Bayfield County Family Services
To provide a safe and stable environment for identified children and families through empowerment and support.
Services offered to families:
- Birth to Three
- Case Management Services for Children and Families
- Child Abuse/Neglect Investigations
- Child Day Care Provider Certification
- Community Support Program
- Custody and Step-Parent Adoption
- Emergency Detention – Alcohol and Other Drug Abuse (AODA) and Mental Health
- Family Support Program
- Foster Home Licensing
- In-Home Family Services
- Kinship Care Program
- Out-of-Home Placements
A Safe Place for Newborns
You were not prepared to have a baby. Unsure what to do? Leaving your newborn in a safe place is an option.
Birth to Three
Services to children ages birth to three who have at least a 25% developmental delay. Services (physical/occupational/speech therapy and educational instruction to parents) are provided primarily in the home and day care settings. Children cannot be put on a waiting list. Bayfield County contracts with CESA-12 to provide services.
Case Management Services for Children and Families
Services provided to families (either through a court order or on a voluntary basis) in the following situations: delinquency (child commits a crime); school truancy (child is absent without an acceptable excuse for part or all of five or more days in a semester); child abuse or neglect. In Wisconsin, a 17 year-old is treated as an adult when they commit a crime; students are required to attend school until they are 18.
Child Abuse/Neglect Investigations
Assessment and on-going services for children birth to age 18. It is a mandatory child abuse report if a mandated reporter suspects that a child 15 or younger has had sexual contact with another person.
Child Day Care Provider Certification
Certification of a person who wishes to provide day care (for a maximum of six children) within their home.
Community Support Program
Case management services to the chronically mentally ill. Bayfield County contracts with new Horizons North for this service.
Custody and Step-Parent Adoption
Custody Studies: Family Court orders DHS to prepare a report and recommendations when divorcing/separating parents cannot agree on legal custody/physical placement issues involving their children.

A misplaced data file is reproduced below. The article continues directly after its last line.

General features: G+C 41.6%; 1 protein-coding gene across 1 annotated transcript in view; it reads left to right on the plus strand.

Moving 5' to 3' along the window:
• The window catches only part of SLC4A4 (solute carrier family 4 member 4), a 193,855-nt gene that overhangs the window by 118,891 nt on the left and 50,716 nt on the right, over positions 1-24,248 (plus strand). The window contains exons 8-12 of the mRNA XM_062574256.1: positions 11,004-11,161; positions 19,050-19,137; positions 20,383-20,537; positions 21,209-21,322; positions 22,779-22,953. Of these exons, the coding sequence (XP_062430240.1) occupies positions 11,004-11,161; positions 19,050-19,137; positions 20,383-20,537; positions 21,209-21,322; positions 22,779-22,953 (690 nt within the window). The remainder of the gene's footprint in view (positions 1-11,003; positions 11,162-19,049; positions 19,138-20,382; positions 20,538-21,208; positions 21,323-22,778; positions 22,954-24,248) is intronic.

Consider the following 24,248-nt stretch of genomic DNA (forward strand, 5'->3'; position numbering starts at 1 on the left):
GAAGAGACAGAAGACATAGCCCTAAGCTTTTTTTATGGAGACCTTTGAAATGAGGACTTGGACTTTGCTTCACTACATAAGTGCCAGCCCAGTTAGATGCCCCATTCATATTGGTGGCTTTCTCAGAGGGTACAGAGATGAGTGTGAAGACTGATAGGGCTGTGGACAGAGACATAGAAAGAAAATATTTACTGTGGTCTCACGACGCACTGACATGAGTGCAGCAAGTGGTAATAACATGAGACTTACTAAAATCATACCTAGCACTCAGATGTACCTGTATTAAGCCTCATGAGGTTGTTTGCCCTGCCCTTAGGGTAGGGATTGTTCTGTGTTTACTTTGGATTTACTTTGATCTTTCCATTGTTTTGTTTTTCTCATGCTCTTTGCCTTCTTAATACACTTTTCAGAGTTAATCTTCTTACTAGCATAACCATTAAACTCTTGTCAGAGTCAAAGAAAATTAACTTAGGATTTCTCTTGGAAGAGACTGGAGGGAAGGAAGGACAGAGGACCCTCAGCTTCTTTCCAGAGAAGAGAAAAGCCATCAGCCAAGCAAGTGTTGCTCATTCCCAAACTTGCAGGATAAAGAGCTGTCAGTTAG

Step-Parent Adoption: Family Court orders DHS to preapre a report and recommendations when a stepparent wishes to adopt his/her step child.
Emergency Detention – Alcohol and Other Drug Abuse (AODA) and Mental Health
Persons believed to be a danger to self or others are taken to a mental health unit by law enforcement. Any resultant court-ordered services are monitored by DHS staff.
Family Support Program
Services to children up to age 21 when parent has a disabled child whom the parent wants to keep at home or return to the home from an institution or other out-of-home placement. Children can be put on a waiting list. Family can receive up to $3,000 per year for a variety of supportive services.
Foster Home Licensing
Recruitment, licensing and on-going support and training for foster parents.
In-Home Family Services
- Electronic Monitoring: A child is fitted with an ankle bracelet that immediately alerts the monitoring company when the child leaves home.
- AODA Testing: Alcohol and other drug abuse use is monitored by urine screens and cheek swabs.
- Intensive Supervision Program (ISP): A package of services including daily contact with a child, electronic monitoring and AODA testing. Duration: typically four months. The child is restricted to home/school/work/necessary health or counseling appointments, but with adherence to ISP rules, the child progresses to a less restrictive schedule.
- In-Home Family Therapy: Solution-focused therapy provided to families. Duration: approximately 3-4 months.
Kinship Care Program
Provides a monthly payment (currently $215/month) to an eligible person who is caring for a minor relative to age 19. Medical Assistance is also available to cover the child's medical needs.
Through a court order or voluntary placement agreement, children are placed in a continuum of settings from least restrictive (foster home) to most restrictive (locked settings such as secure detention or corrections).